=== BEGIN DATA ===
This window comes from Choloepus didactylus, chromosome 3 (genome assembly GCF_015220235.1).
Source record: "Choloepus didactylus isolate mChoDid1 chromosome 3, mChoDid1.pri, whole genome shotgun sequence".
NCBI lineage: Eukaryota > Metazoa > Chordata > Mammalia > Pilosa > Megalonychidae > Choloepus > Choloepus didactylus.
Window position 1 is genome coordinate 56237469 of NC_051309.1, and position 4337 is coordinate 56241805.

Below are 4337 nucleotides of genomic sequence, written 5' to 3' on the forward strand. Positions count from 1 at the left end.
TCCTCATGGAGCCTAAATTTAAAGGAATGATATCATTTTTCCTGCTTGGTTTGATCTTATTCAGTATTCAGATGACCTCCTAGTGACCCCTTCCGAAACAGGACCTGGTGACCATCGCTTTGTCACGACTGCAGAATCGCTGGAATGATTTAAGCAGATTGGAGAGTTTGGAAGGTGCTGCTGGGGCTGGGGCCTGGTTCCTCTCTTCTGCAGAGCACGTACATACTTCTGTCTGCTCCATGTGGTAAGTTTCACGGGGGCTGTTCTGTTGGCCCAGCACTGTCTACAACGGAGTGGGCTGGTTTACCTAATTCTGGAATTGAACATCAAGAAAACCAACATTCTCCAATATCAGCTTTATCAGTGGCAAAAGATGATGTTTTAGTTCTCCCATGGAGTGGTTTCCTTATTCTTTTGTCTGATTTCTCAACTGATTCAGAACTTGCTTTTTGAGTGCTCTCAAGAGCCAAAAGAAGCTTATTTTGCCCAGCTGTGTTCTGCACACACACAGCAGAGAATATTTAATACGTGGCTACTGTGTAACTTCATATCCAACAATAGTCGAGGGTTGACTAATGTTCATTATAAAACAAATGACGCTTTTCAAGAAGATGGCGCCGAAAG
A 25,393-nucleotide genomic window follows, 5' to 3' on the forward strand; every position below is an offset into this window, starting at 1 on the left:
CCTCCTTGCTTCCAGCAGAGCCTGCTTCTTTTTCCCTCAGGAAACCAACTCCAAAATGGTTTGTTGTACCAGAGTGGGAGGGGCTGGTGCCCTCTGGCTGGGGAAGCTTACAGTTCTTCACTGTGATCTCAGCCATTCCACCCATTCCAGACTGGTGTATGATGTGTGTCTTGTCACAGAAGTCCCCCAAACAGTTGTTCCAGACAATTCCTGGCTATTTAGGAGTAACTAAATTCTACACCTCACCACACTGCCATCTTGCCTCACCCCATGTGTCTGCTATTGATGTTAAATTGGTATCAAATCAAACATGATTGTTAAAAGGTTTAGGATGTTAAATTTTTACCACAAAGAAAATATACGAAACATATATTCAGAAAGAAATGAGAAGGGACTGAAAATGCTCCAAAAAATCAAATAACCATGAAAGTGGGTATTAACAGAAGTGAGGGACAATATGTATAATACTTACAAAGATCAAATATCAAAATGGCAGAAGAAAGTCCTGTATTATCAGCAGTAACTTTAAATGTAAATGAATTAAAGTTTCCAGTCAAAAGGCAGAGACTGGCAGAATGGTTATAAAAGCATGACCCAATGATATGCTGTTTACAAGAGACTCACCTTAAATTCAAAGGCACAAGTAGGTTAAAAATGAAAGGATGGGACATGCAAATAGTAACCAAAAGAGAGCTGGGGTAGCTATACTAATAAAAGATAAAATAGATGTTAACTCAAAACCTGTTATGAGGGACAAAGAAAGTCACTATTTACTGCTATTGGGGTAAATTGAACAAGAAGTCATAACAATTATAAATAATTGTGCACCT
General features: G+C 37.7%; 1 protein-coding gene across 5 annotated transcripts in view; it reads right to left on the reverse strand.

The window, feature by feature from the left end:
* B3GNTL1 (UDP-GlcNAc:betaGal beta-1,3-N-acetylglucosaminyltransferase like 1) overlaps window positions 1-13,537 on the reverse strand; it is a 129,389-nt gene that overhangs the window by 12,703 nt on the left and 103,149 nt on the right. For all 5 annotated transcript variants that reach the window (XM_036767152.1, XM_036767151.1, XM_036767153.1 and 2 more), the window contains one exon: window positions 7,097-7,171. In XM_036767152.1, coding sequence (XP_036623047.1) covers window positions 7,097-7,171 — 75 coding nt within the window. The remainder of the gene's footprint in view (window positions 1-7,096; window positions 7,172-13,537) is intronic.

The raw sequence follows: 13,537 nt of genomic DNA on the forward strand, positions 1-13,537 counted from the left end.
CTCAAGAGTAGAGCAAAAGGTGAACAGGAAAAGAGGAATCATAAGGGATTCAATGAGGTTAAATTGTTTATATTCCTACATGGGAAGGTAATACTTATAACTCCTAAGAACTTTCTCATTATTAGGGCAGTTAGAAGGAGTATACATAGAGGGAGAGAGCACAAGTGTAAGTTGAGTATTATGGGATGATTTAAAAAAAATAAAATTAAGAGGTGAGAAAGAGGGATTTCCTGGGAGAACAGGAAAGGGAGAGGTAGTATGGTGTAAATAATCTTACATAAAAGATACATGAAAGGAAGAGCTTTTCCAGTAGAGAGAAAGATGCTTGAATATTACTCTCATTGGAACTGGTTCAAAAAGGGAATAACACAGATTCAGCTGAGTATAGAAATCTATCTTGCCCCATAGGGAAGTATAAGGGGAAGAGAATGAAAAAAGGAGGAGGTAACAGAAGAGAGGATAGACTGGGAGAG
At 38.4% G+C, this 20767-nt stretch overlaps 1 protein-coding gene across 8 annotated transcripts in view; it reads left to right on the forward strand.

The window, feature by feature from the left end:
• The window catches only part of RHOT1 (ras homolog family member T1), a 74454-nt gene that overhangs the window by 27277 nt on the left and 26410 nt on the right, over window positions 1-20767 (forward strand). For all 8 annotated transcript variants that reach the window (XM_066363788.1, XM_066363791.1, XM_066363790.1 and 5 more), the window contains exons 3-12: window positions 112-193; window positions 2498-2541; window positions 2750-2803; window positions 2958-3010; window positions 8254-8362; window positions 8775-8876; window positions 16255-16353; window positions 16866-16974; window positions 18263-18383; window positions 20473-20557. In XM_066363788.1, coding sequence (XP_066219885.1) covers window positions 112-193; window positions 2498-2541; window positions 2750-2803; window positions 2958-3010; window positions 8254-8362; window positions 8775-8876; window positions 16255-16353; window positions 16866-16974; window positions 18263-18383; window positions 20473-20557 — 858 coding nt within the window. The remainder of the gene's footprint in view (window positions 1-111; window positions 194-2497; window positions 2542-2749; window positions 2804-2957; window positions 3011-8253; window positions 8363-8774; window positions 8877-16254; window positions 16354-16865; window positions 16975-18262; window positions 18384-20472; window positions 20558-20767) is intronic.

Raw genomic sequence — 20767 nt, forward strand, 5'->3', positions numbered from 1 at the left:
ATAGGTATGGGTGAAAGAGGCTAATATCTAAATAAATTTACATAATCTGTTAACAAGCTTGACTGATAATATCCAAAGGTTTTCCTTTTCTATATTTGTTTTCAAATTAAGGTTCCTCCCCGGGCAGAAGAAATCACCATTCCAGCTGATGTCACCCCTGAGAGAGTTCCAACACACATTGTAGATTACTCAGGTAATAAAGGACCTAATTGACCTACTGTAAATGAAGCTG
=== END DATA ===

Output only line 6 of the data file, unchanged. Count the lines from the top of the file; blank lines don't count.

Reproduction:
TCCTCATGGAGCCTAAATTTAAAGGAATGATATCATTTTTCCTGCTTGGTTTGATCTTATTCAGTATTCAGATGACCTCCTAGTGACCCCTTCCGAAACAGGACCTGGTGACCATCGCTTTGTCACGACTGCAGAATCGCTGGAATGATTTAAGCAGATTGGAGAGTTTGGAAGGTGCTGCTGGGGCTGGGGCCTGGTTCCTCTCTTCTGCAGAGCACGTACATACTTCTGTCTGCTCCATGTGGTAAGTTTCACGGGGGCTGTTCTGTTGGCCCAGCACTGTCTACAACGGAGTGGGCTGGTTTACCTAATTCTGGAATTGAACATCAAGAAAACCAACATTCTCCAATATCAGCTTTATCAGTGGCAAAAGATGATGTTTTAGTTCTCCCATGGAGTGGTTTCCTTATTCTTTTGTCTGATTTCTCAACTGATTCAGAACTTGCTTTTTGAGTGCTCTCAAGAGCCAAAAGAAGCTTATTTTGCCCAGCTGTGTTCTGCACACACACAGCAGAGAATATTTAATACGTGGCTACTGTGTAACTTCATATCCAACAATAGTCGAGGGTTGACTAATGTTCATTATAAAACAAATGACGCTTTTCAAGAAGATGGCGCCGAAAG